Combating the three signs

As part of our assignment for attending the Mentor Plus® Consulting Accountants’ RoundTable (CART) meeting last month, Craig Underhill and I read Patrick Lencioni’s book The Three Signs of a Miserable Job. The book, like all Lencioni books, does a great job of using a business fable to make a point. According to Lencioni, the three signs are : “Anonymity: People need to be understood and appreciated by someone in a position of authority; Irrelevance: Everyone needs to know their job matters to someone; Immeasurement: Employees need to be able to gauge their progress and level of contribution for themselves.”  The fable shows how one manager can address all three signs.

Geni:  After reading the tale of an ordinary restaurant that goes from sad to successful, what struck me was the connection between numbers and job satisfaction. We spend a lot of time helping our winery customers understand and apply numbers in achieving their goals, but I haven’t thought about the impact of those measurements on employee satisfaction. Maybe I haven’t been paying attention. We have seen tasting room employees blossom when they are able to make a direct connection between their individual actions and overall company objectives.  We have designed training sessions to help leaders work with their teams to create daily, weekly, and sometimes hourly goals. We have seen the resulting spike in sales and profitability when those goals and results are shared. But I’m not sure we’ve considered the positive impact measurements can have on employee morale.  What is that worth to an organization?  How does employee morale influence customer service?

People respond well to measurement – particularly when they have a clear objective and take a role in setting goals, creating measurements, and determining rewards. I’ve seen it work in the KPIs that we use for our firm. What are you measuring and how do you share those measures with your team?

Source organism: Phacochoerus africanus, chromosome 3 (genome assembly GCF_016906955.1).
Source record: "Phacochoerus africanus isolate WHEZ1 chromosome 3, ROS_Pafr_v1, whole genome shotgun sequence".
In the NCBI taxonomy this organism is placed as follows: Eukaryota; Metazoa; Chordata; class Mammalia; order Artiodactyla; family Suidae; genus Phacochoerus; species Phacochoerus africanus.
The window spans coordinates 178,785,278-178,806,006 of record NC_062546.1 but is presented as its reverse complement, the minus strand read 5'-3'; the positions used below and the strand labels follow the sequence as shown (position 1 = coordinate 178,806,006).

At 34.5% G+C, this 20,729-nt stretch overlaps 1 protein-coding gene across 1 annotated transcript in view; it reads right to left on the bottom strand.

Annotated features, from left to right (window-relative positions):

Craig:  Geni makes a good observation about the impact employee morale can have on the success of any organization.  So often we focus on the tried and true numbers and overlook arguably the most important value — our employees’ perspective.  At the end of their day, does each employee know if they’ve been successful?  If not, it is impacting their performance and their attitude. Do your employees look forward to coming back tomorrow?  Imagine if every one of your employees had a positive response to that question.  How different would their interaction with your customers, fellow employees, vendors, and guests be?

Comments (1)

One Response to “Combating the three signs”

  1. Edi Osborne says:

    Imagine how boring games would be without keeping score? Business is a game of strategy and focus.It is supposed to FUN! But it’s not just the score that is important. People perform best when the “rules of play” are explicit and scoring method is clear. Employees (not their fault) are really good at living up to our lack of expectations. Clear expectations can even fail if we have “fuzzy feedback.” It’s the ultimate one-two punch.

    Tell them what you want (exactly).
    Tell them what you don’t want (exactly).
    Then let them set up a system to measure their performance.
    Empower them with authority and resources to improve their work environment. Then stay out of their way. Stand back and start cheering . . .

    Game ON!


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